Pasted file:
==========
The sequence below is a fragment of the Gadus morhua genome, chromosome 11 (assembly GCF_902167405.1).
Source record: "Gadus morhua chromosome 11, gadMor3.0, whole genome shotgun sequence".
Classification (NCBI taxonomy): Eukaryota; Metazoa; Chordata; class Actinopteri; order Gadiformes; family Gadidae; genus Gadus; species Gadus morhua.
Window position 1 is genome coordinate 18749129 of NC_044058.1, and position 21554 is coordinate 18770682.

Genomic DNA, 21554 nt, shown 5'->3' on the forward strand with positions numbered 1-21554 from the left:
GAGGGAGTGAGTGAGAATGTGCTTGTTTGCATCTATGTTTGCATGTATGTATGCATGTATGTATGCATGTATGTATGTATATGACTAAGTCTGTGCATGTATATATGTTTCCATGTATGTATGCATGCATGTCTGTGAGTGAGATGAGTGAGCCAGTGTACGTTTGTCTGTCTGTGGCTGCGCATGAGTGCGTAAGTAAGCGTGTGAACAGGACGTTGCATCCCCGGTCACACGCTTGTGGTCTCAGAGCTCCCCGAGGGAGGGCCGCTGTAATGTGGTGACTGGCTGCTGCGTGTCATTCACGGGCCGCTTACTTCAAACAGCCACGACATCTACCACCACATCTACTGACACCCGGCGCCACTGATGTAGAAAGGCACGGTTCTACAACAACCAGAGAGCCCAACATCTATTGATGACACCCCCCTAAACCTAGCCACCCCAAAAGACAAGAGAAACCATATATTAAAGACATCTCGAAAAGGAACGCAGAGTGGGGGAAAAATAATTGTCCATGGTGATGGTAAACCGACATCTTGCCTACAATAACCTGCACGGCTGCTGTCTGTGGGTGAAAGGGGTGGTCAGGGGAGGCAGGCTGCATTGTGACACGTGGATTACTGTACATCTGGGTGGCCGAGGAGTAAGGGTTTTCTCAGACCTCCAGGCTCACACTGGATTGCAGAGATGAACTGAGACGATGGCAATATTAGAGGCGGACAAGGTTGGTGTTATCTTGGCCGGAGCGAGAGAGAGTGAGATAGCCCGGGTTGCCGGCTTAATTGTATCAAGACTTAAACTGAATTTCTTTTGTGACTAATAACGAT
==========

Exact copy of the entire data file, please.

The sequence below is a fragment of the Gadus morhua genome, chromosome 11 (assembly GCF_902167405.1).
Source record: "Gadus morhua chromosome 11, gadMor3.0, whole genome shotgun sequence".
Classification (NCBI taxonomy): Eukaryota; Metazoa; Chordata; class Actinopteri; order Gadiformes; family Gadidae; genus Gadus; species Gadus morhua.
Window position 1 is genome coordinate 18749129 of NC_044058.1, and position 21554 is coordinate 18770682.

Genomic DNA, 21554 nt, shown 5'->3' on the forward strand with positions numbered 1-21554 from the left:
GAGGGAGTGAGTGAGAATGTGCTTGTTTGCATCTATGTTTGCATGTATGTATGCATGTATGTATGCATGTATGTATGTATATGACTAAGTCTGTGCATGTATATATGTTTCCATGTATGTATGCATGCATGTCTGTGAGTGAGATGAGTGAGCCAGTGTACGTTTGTCTGTCTGTGGCTGCGCATGAGTGCGTAAGTAAGCGTGTGAACAGGACGTTGCATCCCCGGTCACACGCTTGTGGTCTCAGAGCTCCCCGAGGGAGGGCCGCTGTAATGTGGTGACTGGCTGCTGCGTGTCATTCACGGGCCGCTTACTTCAAACAGCCACGACATCTACCACCACATCTACTGACACCCGGCGCCACTGATGTAGAAAGGCACGGTTCTACAACAACCAGAGAGCCCAACATCTATTGATGACACCCCCCTAAACCTAGCCACCCCAAAAGACAAGAGAAACCATATATTAAAGACATCTCGAAAAGGAACGCAGAGTGGGGGAAAAATAATTGTCCATGGTGATGGTAAACCGACATCTTGCCTACAATAACCTGCACGGCTGCTGTCTGTGGGTGAAAGGGGTGGTCAGGGGAGGCAGGCTGCATTGTGACACGTGGATTACTGTACATCTGGGTGGCCGAGGAGTAAGGGTTTTCTCAGACCTCCAGGCTCACACTGGATTGCAGAGATGAACTGAGACGATGGCAATATTAGAGGCGGACAAGGTTGGTGTTATCTTGGCCGGAGCGAGAGAGAGTGAGATAGCCCGGGTTGCCGGCTTAATTGTATCAAGACTTAAACTGAATTTCTTTTGTGACTAATAACGAT